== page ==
Listen, I want to come and visit you in your city, I want to come and live with you in your city because the last time I was there, we almost kissed, I think that was you, I think that was me, I thought that was us, we almost kissed, and we talked about art, and we talked about John Berger and Wangechi Mutu and Tino Sehgal and it was very nice, it was paradise. We don’t get to talk like that here. They tell me that I’m too hard to understand, and the critic that loved me just died. I don’t remember if everyone in your city understood me, but I remember that you understood me, and that means the world to me.

You, and by you, I think I mean everybody, let’s go meet by the ocean and make out. Let’s all talk about everything but the shootings, let’s talk about Bryan Adams’ songwriting and we’ll get lost in each other’s words and we’ll spill our grape icees at our feet when we do kiss. In the future you’ll ask me about my checkered vans and I’ll ask you to do that accent again, we’ll hear ice cream trucks in the background and everything will smell like the soap store in the mall. In the future we’ll have body positive pinups and we’ll all live somewhere that even the police don’t need guns and dogs will be welcome in all the cafes, and all the cafes will be named after our favorite writers, and we’ll read them in their original languages, and we’ll all be speaking to each other in our original languages, and when we don’t understand each other, we know we will have to figure each other out together. And in the future, we will kiss. Not through glass and not through plastic, right on the lips, right in front of the bakers and the bankers and the barking dogs and everybody.

I propose: dark hot sweet kisses to make every night feel like the rainy summer night in the parking lot when you were 16 and didn’t know anything. I propose an art that speaks through and across bloodlines, in incomplete translations, impossible to grasp completely, but one where you might be able to sense the complexities involved, and once you sense this, your sense is involved in it, you cannot untangle yourself from the thing, This is an African ontology. This is not a European art form. But Europe is in it. And Latin America is in it. Or we are in an America that is Latin, or Latin inflected (or European-infected). And the local spirits here are Navajo (I don’t mean all of here, just right here, exactly here, according to what a Navajo shaman told me). This is a construction authored by Borges, designed by Xu Solar, performed by Teresa Margolles, with a running video commentary by Hito Steyerl, and everybody who is here is here to make this work, and there are no walls to keep you out and we will sacrifice everything to keep you here, if you want to be here. This is a future where we can shift ontologies, where crossing borders is expected, and crossing them in unique ways is encouraged. Race and class and gender are not simply structures that we can step out of if we only free our minds enough, that is stupid and naive and privileged. However. When we are free, and we are only free when we are all free, this is that kind of Buddhism, when we are free, we are not only free in the material realm, but free to find ourselves having been limited by three dimensions. All roads lead to Rome (aha, that’s something, that Rome, the devil might find us there looking super stylish and talking about Michelangelo), and all strings lead to four or more dimensions. SO THAT: Speaking of Rome, that reminds me of Peter Sellars (oh that’s a clue, that’s a big clue, I need to disguise this so much better in the second draft). Peter Sellars channeled a spirit. That’s not unusual. These kinds of things should not be considered unusual. These kinds of practices have their own ritual ontologies in every culture (only vultures guard the door to cultures), and it would be so nice if we could talk about this. We really really need to talk about this. We need to talk because when we talk we’re connecting the dots, we’re connecting the dogs of the dead with the dogs of the living, when we talk we might talk close enough to kiss, and then once our saliva gets all over each other then we are really stuck in this together. SO THAT: We need stickier situations. We need art that looks through from out into across continents and cultures and it needs to come from the mud where the blood of the dead doesn’t sleep, we need an art practice that is not dry, but wet enough to anticipate the friction, and any goddess whoever created anything with honey knows, “Honey, you’re going to need some friction.” It has to be by someone who sees things less romantically than I do, but I would like to come, I would certainly like to be there, making something somewhere, because when I take a break, I can talk to you, and you, you can tell me anything. I won’t hush you.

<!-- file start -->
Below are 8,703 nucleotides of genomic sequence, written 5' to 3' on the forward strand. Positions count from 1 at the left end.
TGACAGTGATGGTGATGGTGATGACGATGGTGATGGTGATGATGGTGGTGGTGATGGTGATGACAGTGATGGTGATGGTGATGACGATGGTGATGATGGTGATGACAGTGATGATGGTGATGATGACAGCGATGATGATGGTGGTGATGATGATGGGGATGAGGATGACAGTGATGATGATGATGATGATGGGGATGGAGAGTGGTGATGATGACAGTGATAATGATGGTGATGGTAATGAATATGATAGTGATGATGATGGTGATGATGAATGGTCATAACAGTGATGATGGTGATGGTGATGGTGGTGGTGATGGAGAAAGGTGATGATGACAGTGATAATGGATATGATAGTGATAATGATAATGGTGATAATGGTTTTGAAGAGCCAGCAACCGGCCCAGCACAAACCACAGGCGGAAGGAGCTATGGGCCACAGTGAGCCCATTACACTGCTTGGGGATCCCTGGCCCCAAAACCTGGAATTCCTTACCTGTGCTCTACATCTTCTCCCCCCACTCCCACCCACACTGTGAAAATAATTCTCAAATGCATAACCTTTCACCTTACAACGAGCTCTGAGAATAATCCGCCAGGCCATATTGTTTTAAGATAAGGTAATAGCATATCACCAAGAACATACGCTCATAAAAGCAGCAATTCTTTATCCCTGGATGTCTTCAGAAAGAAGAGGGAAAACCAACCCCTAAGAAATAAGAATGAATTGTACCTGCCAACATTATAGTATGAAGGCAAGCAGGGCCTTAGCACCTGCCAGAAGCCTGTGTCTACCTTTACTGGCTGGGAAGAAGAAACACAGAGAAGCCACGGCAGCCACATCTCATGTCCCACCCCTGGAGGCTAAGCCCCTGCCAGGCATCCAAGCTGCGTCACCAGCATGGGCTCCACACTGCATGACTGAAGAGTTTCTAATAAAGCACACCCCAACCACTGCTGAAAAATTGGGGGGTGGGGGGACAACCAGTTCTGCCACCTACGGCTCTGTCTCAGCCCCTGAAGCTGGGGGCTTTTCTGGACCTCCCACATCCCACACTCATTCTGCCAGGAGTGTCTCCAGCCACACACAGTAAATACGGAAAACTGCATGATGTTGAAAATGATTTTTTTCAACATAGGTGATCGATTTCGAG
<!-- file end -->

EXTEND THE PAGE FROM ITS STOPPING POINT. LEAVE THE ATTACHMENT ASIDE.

SO THAT: In the future, the future is female and the future is transgender and don’t worry about the fathers they will be ok, they will still have things to make themselves feel ok don’t worry about them. Give that mother a cigar, give that goddess the biggest cigar we have, give all the mothers all the cigars, not because they’re lacking but because I just had an espresso, and with your feet up on your desk like that and the stogie in your teeth like that, I just cant resist listening to you, tell me how this next century is supposed to work. This beach is your studio (thank you for letting us make out in your studio, by the way).

This morning, the first morning in the future: I am telling my mechanic about the benefits of yin yoga twice a week when you’re also doing a yoga practice that makes you sweat. I don’t know if I’ll ever know what a camshaft is, I don’t know if I can tell when the bearings are shot, and I don’t know if I can drive with the gasket the way it is (I know I can look these things up, but I’ll forget, I did look them up just before now and I already forgot), and I used to care what I rode in on, it used to be a motorcycle and now it’s a car that’s too big for me (but not for my big hands haha) and if it stopped, if it fell apart altogether and I had to keep going, I could, I could just keep moving forward, I could have an espresso and keep moving forward because let’s face it I move like a gazelle.